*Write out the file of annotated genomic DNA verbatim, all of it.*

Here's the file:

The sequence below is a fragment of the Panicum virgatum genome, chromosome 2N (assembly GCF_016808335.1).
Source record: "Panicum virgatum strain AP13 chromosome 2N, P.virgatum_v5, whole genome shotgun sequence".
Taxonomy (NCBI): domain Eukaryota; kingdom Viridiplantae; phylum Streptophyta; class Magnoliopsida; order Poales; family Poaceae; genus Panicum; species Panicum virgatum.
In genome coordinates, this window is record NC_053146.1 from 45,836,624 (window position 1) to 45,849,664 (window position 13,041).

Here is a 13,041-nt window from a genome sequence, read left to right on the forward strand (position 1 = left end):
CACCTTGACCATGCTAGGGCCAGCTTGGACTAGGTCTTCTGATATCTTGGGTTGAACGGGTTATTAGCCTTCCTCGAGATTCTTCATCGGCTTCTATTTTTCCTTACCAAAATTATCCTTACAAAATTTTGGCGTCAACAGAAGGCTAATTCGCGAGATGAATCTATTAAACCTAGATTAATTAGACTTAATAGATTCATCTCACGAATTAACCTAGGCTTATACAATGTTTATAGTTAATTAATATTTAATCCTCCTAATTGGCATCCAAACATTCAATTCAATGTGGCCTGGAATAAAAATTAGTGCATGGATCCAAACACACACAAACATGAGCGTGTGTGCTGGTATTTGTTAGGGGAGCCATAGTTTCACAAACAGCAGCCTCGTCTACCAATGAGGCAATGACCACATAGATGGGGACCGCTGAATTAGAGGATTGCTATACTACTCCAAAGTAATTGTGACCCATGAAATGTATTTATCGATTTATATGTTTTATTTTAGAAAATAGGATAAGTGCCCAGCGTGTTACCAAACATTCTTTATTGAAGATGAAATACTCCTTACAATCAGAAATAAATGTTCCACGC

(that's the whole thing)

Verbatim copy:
The sequence below is a fragment of the Panicum virgatum genome, chromosome 2N (assembly GCF_016808335.1).
Source record: "Panicum virgatum strain AP13 chromosome 2N, P.virgatum_v5, whole genome shotgun sequence".
Taxonomy (NCBI): domain Eukaryota; kingdom Viridiplantae; phylum Streptophyta; class Magnoliopsida; order Poales; family Poaceae; genus Panicum; species Panicum virgatum.
In genome coordinates, this window is record NC_053146.1 from 45,836,624 (window position 1) to 45,849,664 (window position 13,041).

Here is a 13,041-nt window from a genome sequence, read left to right on the forward strand (position 1 = left end):
CACCTTGACCATGCTAGGGCCAGCTTGGACTAGGTCTTCTGATATCTTGGGTTGAACGGGTTATTAGCCTTCCTCGAGATTCTTCATCGGCTTCTATTTTTCCTTACCAAAATTATCCTTACAAAATTTTGGCGTCAACAGAAGGCTAATTCGCGAGATGAATCTATTAAACCTAGATTAATTAGACTTAATAGATTCATCTCACGAATTAACCTAGGCTTATACAATGTTTATAGTTAATTAATATTTAATCCTCCTAATTGGCATCCAAACATTCAATTCAATGTGGCCTGGAATAAAAATTAGTGCATGGATCCAAACACACACAAACATGAGCGTGTGTGCTGGTATTTGTTAGGGGAGCCATAGTTTCACAAACAGCAGCCTCGTCTACCAATGAGGCAATGACCACATAGATGGGGACCGCTGAATTAGAGGATTGCTATACTACTCCAAAGTAATTGTGACCCATGAAATGTATTTATCGATTTATATGTTTTATTTTAGAAAATAGGATAAGTGCCCAGCGTGTTACCAAACATTCTTTATTGAAGATGAAATACTCCTTACAATCAGAAATAAATGTTCCACGC